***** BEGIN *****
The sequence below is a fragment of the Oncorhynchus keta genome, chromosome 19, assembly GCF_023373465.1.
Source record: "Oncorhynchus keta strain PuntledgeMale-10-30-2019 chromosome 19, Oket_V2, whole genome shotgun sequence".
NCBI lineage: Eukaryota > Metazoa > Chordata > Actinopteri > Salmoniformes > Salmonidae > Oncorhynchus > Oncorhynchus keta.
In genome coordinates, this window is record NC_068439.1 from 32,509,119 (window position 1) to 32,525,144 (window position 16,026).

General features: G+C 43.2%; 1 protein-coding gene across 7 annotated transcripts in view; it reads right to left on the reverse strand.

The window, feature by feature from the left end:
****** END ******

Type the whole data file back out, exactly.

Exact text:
The sequence below is a fragment of the Oncorhynchus keta genome, chromosome 19, assembly GCF_023373465.1.
Source record: "Oncorhynchus keta strain PuntledgeMale-10-30-2019 chromosome 19, Oket_V2, whole genome shotgun sequence".
NCBI lineage: Eukaryota > Metazoa > Chordata > Actinopteri > Salmoniformes > Salmonidae > Oncorhynchus > Oncorhynchus keta.
In genome coordinates, this window is record NC_068439.1 from 32,509,119 (window position 1) to 32,525,144 (window position 16,026).

General features: G+C 43.2%; 1 protein-coding gene across 7 annotated transcripts in view; it reads right to left on the reverse strand.

The window, feature by feature from the left end: